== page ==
In our void loop, the first thing we need to do is use the write command to send our GYRO array.

radio.write( GYRO, sizeof(GYRO) );

Once we start reading our data, it's time to unpack our array, and assign the element arrays to two variables of our, Pitch and Roll.

  GYRO[0] = Pitch;   
  GYRO[1] = Roll;

The rest of our void loop is a series of print statements to make sure that our MPU60-50 is reading our data correctly. This way we can make sure the data we're sending is the same as the data we're going to end up receiving.


There are three other methods we use in this bit of code underneath our void loop, they're all designed to establish i2c communication, as well as calculate our pitch and roll based on our accelerometer data.


Once you have your new sending code all set, go ahead and upload your code to your RF Nano with the MPU60-50 wired up and open up your Serial Monitor. If everything went as planned, you should see something like this!




Just like our last set of send and receive codes, it's crucial that there is no "delay" in our send code, this may make the data slightly too fast to read, but it will be slower on the receiver side, which is where we'll use that data to control the servos of our laser cannon.





Part 5: Let's write some code for our new receiver circuit


Alright, we have our MPU60-50 data being sent out of one of our RF Nanos, it's time to write the code to..

1. Receive the Pitch and Roll data

2. Put that data to work by using it to increase and decrease two position variables

3. Program our Pan and Tilt servos to change in relation to the position variables.


/* 
   Hey guys! This example code is designed to receive accelerometer 
   data from an NRF24L01, and use the Pitch and Roll dat to control two 
   servos. This code is also compatible with an RF Nano (Arduino Nano 
   with integrated NRF24L01)     
   
   - Matt (ACBR 2020)    
   
   1 - GND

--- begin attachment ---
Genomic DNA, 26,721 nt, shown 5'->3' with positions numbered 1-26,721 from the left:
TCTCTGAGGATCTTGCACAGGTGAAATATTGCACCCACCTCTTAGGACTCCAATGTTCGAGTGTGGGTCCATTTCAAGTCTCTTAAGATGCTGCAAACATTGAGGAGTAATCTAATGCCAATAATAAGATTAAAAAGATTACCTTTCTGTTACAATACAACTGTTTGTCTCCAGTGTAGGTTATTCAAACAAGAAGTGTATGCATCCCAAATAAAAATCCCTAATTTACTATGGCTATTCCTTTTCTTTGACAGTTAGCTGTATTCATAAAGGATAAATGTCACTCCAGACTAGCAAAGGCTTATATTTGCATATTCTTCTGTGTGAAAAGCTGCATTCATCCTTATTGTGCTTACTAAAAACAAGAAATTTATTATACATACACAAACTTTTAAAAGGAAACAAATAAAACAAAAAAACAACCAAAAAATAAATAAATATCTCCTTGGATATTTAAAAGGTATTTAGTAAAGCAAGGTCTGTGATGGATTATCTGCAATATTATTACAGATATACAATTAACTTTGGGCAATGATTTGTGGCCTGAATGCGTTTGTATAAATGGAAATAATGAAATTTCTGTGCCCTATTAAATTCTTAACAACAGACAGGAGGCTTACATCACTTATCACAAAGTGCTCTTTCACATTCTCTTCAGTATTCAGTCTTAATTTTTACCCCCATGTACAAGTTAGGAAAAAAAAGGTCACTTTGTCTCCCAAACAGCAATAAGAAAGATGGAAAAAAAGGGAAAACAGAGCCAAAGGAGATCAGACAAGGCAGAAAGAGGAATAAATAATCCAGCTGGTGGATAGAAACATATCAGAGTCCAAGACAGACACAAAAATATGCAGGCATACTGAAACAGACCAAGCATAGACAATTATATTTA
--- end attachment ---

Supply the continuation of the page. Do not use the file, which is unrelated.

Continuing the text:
2 - VCC 3.3V 
   3 - CE - Arduino pin 9
   4 - CSN - Arduino pin 10
   5 - SCK - Arduino pin 13
   6 - MOSI - Arduino pin 11
   7 - MISO - Arduino pin 12
   8 - UNUSED 
*/

#include <SPI.h>
#include <nRF24L01.h>
#include <RF24.h>
#include <Servo.h>
#define CE_PIN   10
#define CSN_PIN 9
const uint64_t pipe = 0x1;  
RF24 radio(CE_PIN, CSN_PIN);
int GYRO[2]; 
int laser = 4;
int posX = 90;
int posY = 90;
Servo servoX;
Servo servoY;

void setup()  
{
  Serial.begin(9600); 
  delay(1000);
  Serial.println("Nrf24L01 Receiver Starting");
  servoX.attach(3);
  servoX.write(posX);
  servoY.attach(5);
  servoY.write(posY);
  pinMode(laser, OUTPUT);
  radio.begin();
  radio.openReadingPipe(1,pipe);
  radio.startListening();
}


void loop()   
{
  digitalWrite(laser, HIGH);
  if ( radio.available() )
  {
    bool done = false;
    while (!done)
    {
      done = radio.read(GYRO, sizeof(GYRO));
      Serial.print("Gyro Data: ");
      Serial.print(GYRO[0]);
      Serial.print("  ");
      Serial.println(GYRO[1]);
      
      if(GYRO[1] < - 30 && posY > 0)
      {
        Serial.println("Forward");
        posY-=5;
        servoY.write(posY);
      }
      else if(GYRO[1] > 30 && posY < 180)
      {
        Serial.println("Backward");
        posY+=5;
        servoY.write(posY);
      }
      else if(GRYO[0] < - 30 && posX < 180)
      {
        Serial.println("Left");
        posX+=5;
        servoX.write(posX);
      }
      else if(GYRO[0] > 30 and posX > 0)
      {
        Serial.println("Right");
        posX-=5;
        servoX.write(posX);
      }
      delay(50);
    }
  }
  else
  {    
      Serial.println("Darn, not working yet!");